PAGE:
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Last week we had a little flurry of spoofed email messages where the sender that displayed didn't really match the actual sender of the message. These spoofed email messages are designed to look and feel like they're coming from someone you know and trust so that you will click on the nastiness that they contain or share info that you shouldn't. Sometimes they are very, very, VERY convincing.

What can you do to protect yourself?

Read thoroughly before clicking 
  • be SKEPTICAL, especially of documents or links you weren't expecting
  • watch for spelling and grammar errors
  • think about whether you expected the message and whether it makes sense
If you receive a questionable message...
  • call the sender (Always call. Do not use email to check whether something is legitimate.)
  • DO NOT forward or reply to the questionable message (unless you are specifically requested to do so by the Help Desk)
If you're feeling techie... you can view the message details in O365 to see who really sent it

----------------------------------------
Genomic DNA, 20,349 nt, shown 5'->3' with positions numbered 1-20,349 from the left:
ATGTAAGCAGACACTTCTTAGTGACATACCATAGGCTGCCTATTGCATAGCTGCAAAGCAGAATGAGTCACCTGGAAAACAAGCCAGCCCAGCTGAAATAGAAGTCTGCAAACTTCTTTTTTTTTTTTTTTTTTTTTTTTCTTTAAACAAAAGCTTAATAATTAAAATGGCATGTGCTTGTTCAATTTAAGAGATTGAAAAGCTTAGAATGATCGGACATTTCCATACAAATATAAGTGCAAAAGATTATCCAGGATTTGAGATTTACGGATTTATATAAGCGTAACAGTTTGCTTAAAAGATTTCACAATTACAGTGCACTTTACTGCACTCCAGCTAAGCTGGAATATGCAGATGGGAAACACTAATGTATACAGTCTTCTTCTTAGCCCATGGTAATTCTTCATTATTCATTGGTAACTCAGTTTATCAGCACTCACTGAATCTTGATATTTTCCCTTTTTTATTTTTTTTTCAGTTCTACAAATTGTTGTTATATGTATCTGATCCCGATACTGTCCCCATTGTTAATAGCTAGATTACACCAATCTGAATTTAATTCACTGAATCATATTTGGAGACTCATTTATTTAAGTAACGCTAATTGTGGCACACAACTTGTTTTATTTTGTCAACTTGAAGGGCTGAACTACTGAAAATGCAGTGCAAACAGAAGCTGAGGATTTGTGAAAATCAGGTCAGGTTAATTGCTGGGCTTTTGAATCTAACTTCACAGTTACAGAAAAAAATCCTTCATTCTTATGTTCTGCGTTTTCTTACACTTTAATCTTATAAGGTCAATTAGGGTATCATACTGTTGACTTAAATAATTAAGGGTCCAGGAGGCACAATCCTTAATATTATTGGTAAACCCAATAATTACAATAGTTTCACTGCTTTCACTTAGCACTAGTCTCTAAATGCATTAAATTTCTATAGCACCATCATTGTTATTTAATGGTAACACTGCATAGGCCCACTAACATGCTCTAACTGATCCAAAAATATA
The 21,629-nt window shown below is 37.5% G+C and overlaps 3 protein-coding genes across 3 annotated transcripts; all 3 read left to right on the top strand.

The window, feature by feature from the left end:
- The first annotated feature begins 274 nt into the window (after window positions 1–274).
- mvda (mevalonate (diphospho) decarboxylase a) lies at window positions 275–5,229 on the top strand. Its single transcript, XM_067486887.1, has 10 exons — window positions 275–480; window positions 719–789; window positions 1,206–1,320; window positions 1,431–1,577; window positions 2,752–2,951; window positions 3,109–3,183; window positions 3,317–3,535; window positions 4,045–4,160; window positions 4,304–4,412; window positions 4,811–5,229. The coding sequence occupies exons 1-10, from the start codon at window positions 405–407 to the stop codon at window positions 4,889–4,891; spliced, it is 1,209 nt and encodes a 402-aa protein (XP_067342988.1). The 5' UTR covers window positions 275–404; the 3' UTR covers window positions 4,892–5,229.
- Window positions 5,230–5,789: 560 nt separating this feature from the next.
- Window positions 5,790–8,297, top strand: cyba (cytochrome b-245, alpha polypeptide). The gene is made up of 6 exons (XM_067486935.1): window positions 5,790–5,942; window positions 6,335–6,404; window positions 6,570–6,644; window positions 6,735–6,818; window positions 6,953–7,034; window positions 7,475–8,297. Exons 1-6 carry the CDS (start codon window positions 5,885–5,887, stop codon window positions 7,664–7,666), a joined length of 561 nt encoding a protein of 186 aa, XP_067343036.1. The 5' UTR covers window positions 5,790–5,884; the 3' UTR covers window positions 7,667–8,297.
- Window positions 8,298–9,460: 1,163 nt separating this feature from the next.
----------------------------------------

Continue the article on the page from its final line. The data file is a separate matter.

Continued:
• Click on the "..." and choose "View message details"
    • Ctrl-A to select all the text
    • Ctrl-F to "Find" ---- search for "Return-Path"
    • If the Return-Path does not match the "From" field and is something unexpected, the message may be suspect
      (for example, if it appeared to be sent by your coworker, but the return path is "golfpro@something.com", you'd be right to be skeptical!)
    • Even if the sender is legit, their account may be compromised the email may be malicious
If it turns out that the questionable message is NOT legit, right-click, mark it as junk (and click "Report" if prompted).
Other tips
  • Set a secure password for your email and don't use that same password for other services
  • If you think your account may have been compromised, change your password
  • If you have questions about an email you've received, contact the Help Desk
Want to practice spotting Phishing or Spoofed emails? Check out this previous TechBits post for phishing quizzes and tips!


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